Violence, child abuse and risk-taking among children and adolescents

Recently the Prime Minister of one Caribbean island has cited the deep-rooted social issues that continue to plague the region.  The Prime Minister wants this issue to be addressed following yesterday’s launch of the Global Partnership to end violence among youth. He cited the ingrained practices such as corporal punishment as a   part of  the problem that has been contributing to the abuse which many children and adolescents face daily..

In addition to the use of corporal punishment in schools violence against children and adolescents is meted out when they go about their daily activities within the home, school and community in other ways. The age groups to which these young people belong spans from babies a few weeks or months old up to when they enter young adulthood at around eighteen years of age. The abuse they experience varies from physical, sexual or emotional abuse or a combination of all three.

Impact of Child Abuse on children globally

Violence against children and occurring in the first decade of life is both a problem in itself and a major risk factor for other forms of violence and health problems through a person’s life. For instance, a WHO study estimated that the lifetime impact of child sexual abuse accounts for approximately 6% of cases of depression, 6% of alcohol and drug abuse/dependence, 8% of suicide attempts, 10% of panic disorders and 27% of post traumatic stress disorders. Other studies have also linked child physical abuse, sexual abuse and other childhood adversities to excessive smoking, eating disorders, and high-risk sexual behaviour, which in turn are associated with some of the leading causes of death including cancers and cardiovascular disorders (WHO).( http://www.who.int/features/qa/44/en/)

So what can well thinking people do? My response is: ensure that parents, teachers and others should have systems in place that allows for monitoring of children and adolescents carefully.But really, how many parents are available for monitoring their children carefully? Several news reports in the Caribbean speak of little or no supervision of one or both parents. The news gets worse when reports are told of missing mothers who are eventually found dead while the young children wander around in their home communities. I cannot imagine the trauma these incidences unleash on families. These problems I believe arise and continue due to financial, emotional and mental health issues within families, hence both male and females make poor choices in choosing  partners with whom they have children. Families need more careful attention by the state without this body prying unnecessarily in their private affairs. If these systems are in place children may be spared much of the impact of neglect, abuse and abandonment.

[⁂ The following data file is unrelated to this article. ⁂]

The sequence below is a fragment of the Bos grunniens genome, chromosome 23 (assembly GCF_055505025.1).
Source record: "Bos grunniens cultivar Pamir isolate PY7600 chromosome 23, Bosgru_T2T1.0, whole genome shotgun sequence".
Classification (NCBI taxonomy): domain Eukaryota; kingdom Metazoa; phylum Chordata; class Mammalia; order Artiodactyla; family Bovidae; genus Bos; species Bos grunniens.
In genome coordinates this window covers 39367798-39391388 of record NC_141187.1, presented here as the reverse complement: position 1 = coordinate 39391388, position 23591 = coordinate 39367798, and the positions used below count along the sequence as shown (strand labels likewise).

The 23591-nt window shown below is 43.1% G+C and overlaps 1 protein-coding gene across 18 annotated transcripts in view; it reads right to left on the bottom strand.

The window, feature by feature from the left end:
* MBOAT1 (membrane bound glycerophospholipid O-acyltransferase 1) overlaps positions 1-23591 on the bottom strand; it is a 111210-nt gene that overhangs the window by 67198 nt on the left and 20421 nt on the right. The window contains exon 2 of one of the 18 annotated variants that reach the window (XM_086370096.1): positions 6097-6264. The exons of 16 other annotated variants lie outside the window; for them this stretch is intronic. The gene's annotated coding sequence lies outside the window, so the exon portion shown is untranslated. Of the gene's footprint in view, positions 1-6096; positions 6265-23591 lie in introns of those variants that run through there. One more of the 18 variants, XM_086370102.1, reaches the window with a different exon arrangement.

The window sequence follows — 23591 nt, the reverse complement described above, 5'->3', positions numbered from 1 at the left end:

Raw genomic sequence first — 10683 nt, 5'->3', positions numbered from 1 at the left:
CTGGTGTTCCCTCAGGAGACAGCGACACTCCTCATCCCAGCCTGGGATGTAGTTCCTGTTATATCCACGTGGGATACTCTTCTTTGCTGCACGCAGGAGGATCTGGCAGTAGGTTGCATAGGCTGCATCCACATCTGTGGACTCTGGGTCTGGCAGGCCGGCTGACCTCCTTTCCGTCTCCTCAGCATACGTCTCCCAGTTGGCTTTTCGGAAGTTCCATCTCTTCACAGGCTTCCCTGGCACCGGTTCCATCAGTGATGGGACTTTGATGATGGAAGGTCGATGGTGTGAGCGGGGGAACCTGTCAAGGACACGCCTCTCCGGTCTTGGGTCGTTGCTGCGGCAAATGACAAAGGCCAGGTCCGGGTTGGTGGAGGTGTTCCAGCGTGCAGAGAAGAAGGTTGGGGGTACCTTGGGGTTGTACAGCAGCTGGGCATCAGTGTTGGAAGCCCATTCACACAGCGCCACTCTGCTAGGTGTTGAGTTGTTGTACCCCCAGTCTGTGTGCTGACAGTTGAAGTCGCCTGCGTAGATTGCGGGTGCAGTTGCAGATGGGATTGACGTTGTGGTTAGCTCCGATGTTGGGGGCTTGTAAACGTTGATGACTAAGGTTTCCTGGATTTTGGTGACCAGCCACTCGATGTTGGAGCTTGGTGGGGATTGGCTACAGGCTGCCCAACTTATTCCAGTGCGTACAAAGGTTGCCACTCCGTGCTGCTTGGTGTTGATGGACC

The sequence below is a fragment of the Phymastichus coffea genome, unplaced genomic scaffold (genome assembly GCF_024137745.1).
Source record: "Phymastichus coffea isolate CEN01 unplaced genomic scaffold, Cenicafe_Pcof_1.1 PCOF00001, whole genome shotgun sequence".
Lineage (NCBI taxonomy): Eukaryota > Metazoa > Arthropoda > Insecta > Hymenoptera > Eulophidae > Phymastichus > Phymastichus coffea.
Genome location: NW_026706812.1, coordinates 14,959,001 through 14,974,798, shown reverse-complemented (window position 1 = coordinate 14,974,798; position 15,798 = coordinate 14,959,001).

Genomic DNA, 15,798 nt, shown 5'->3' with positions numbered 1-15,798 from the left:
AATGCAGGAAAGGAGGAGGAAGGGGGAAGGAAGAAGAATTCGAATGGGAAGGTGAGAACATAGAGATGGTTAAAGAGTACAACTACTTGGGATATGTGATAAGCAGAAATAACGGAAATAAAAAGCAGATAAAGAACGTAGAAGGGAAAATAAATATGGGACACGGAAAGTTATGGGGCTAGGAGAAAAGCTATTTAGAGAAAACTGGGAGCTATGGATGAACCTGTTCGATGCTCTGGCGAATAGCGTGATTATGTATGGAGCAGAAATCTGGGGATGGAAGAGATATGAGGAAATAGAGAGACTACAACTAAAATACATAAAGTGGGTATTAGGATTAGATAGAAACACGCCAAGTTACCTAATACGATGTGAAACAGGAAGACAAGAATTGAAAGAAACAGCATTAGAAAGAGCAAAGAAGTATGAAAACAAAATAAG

The Adolescent Brain

Adolescence is a time of accelerated growth and development of the teenage brain. The most significant change is that unused connections in the thinking and processing part of your child’s brain, called the grey matter are discarded. At the same time, other connections are strengthened. Amazingly, this is the brain’s way of becoming more efficient, based on the use it or lose it principle. Think of many games, academic facts and figures that you learnt in elementary school. How many of these can you readily recall and use in adulthood. Memory of fine details seem to fade if left unused for long periods of time.

This lopping off process begins in the back of the brain, while the front part of the brain, the prefrontal cortex, is remodelled afterwards. The prefrontal cortex is the decision-making part of the brain, responsible for your child’s ability to plan and think about the consequences of actions, solve problems and control impulses. Changes in this part continue to become more pronounced into early adulthood.

Because the prefrontal cortex is still developing, teenagers might rely on a part of the brain called the amygdala to make decisions and solve problems more than adults do. The amygdala is associated with emotions, impulses, aggression and instinctive behaviour. Think about some of the impulsive behaviors you engaged in at this point of your life. What consequences have these decisions brought to your life afterwards?

However, the main change is that unused connections in the thinking and processing part of your child’s brain called the grey matter are pruned away. At the same time, other connections are strengthened. This is the brain’s way of becoming more efficient, based on the use it or lose it’ principle. Do adults have some regrets that they did not take their language classes more seriously or even their mathematical endeavours?

The stages in the  pruning process begins in the back of the brain, while the front part of the brain, the prefrontal cortex, is remodelled last. The prefrontal cortex is the decision-making part of the brain, responsible for your child’s ability to plan and think about the consequences of actions, solve problems and control impulses. Changes in this part of the brain continue into early adulthood. Some adults are regretful that they ignored their teachers and parents who steered them away from engaging in risky behaviours. The result is that some of them live with regrets while others are grateful that they followed the advice of older family members and mentors.

 

 

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